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Hacking a Tesla battery may foreshadow an energy revolution

Jason Hughes inspects one of his Tesla lithium-ion

Jason Hughes inspects one of his Tesla lithium-ion batteries on Feb. 10, 2014, in his new home in Hickory, N.C., where he is installing solar panels and hooking them up to the batteries to store the energy. Photo Credit: Bloomberg News / Chris Keane

Revolutions that start in the garage are nothing new. The one-car shed in which David Packard and William Hewlett launched the partnership that would grow into Hewlett-Packard Co. is known as the birthplace of Silicon Valley.

So Jason Hughes may be on to something.

In a cluttered four-car garage in suburban Deptford, New Jersey, Hughes spent the better part of last year hacking a 1,400-pound battery recovered from a wrecked Tesla Model S and reworking it into a stacked array that can store energy from his solar-power system. His battery tinkering resolves the issue of intermittency as his green power will be available whenever he needs it, night or day, rain or shine.

A day trader by profession, the 31-year-old doesn't want to save the world. He just wants to get off the grid. He did his homework and concluded that off-the-shelf batteries just don't yet have the heft he required to achieve that.

The mattress-sized Tesla battery did -- it's elephantine as lithium-ion batteries go -- even if it cost him $20,000 and hundreds of hours of tinkering. "This is going to be my electric company," he says.

In his battery obsession and ambition, Hughes turns out to be emblematic of something much grander. He is part of an unprecedented worldwide effort -- equivalent to a kind of a tech-age version of the Manhattan Project that built the atomic bomb -- to amp up, transform and reinvent the humble battery into an element that could profoundly change the global energy paradigm.

Consider the crash effort at the Joint Center for Energy Storage Research in suburban Chicago. Within five years, researchers want to create one or more battery types that can "store at least five times more energy than today's batteries at one-fifth the cost," according to George Crabtree, an agreeable silver-haired scientist who runs the U.S. Department of Energy-backed battery-research skunk works.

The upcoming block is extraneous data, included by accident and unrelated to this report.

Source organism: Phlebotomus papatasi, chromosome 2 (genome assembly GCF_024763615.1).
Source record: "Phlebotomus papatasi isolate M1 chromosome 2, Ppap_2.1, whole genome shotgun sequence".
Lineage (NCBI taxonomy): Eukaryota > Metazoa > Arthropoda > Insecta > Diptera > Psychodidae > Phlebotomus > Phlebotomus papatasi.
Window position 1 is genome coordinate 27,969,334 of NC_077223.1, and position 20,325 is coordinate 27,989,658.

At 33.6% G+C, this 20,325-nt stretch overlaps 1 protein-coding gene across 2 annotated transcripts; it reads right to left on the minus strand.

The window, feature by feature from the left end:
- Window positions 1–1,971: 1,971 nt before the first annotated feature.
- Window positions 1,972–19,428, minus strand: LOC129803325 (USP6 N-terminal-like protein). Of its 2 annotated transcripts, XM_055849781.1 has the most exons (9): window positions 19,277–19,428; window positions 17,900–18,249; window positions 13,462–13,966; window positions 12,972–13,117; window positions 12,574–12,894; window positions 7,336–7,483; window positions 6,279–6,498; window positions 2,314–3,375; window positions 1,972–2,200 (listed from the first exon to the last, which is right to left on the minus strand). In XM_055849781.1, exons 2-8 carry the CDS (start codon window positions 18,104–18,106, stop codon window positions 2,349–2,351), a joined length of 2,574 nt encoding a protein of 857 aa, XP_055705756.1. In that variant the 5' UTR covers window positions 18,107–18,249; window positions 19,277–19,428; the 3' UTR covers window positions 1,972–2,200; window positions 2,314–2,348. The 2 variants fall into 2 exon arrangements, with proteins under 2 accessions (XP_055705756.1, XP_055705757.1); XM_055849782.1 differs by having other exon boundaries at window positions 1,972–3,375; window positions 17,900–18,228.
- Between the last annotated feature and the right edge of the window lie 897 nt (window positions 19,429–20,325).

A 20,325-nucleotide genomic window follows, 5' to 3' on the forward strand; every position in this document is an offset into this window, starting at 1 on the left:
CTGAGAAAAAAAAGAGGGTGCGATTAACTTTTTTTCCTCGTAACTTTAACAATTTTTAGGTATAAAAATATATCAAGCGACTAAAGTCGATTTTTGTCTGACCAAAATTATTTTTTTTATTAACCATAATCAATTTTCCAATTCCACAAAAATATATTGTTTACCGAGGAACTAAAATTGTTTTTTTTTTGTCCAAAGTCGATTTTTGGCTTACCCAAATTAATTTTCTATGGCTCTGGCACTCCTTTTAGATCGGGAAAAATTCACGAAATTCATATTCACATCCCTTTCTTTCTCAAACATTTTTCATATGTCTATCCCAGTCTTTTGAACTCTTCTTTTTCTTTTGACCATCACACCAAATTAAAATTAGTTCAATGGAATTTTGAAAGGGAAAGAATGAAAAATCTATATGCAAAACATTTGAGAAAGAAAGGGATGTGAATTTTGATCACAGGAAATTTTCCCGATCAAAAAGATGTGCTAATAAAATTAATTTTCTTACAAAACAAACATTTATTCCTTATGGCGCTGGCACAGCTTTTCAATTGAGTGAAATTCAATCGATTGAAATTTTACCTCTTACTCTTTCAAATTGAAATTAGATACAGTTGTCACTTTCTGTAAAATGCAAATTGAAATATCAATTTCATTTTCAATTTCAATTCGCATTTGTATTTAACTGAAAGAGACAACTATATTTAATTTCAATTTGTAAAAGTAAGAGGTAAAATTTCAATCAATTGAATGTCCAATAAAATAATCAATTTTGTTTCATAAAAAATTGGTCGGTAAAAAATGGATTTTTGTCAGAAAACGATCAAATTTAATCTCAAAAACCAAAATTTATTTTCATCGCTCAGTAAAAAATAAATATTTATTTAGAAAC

Though Long Island fell short in a bid for the DOE research center, scientists at Brookhaven National Laboratory and Stony Brook University continue to work to develop a powerful new generation of batteries.

Harvard University, the Massachusetts Institute of Technology, leading-edge technology companies like Elon Musk's Tesla Motors Inc. and scads of startups are getting into the act.

What's primarily driving the battery revolution is the phenomenal growth of rooftop and other forms of solar energy and an awakening by renewable energy advocates that storage is the lagging piece of the transformative puzzle. Solar now powers the equivalent of 3.5 million American homes and accounted for 34 percent of all newly installed electricity capacity last year. Wind supplies enough electricity for the equivalent of about 14.7 million U.S. homes, according to the Wind Energy Foundation.

"What's holding back solar and wind isn't their availability but the fact that the technology to generate renewable energy has leaped far ahead of the capacity to store and deploy it round the clock as needed," says Crabtree.

Prophesies of energy revolutions always come with caveats, of course, and some researchers note that an exponential breakthrough in battery storage and cost has been forecast for more than a decade and still hasn't arrived.

But Jason Hughes' Tesla hack is one small step. "I'm not going to drill for oil and refine gasoline in my basement," he says, "but I can hook up solar panels and run my car."

Hughes and his fiancé, Ashley, recently moved to a 4,550-square-foot house in Hickory, North Carolina. He is in the process of installing 36 solar panels on the roof and another 66 in the backyard. With a second Tesla battery, he thinks he can move the house entirely off the grid, with enough juice on tap for a week of backup power even with very little sunlight.

With staff reports

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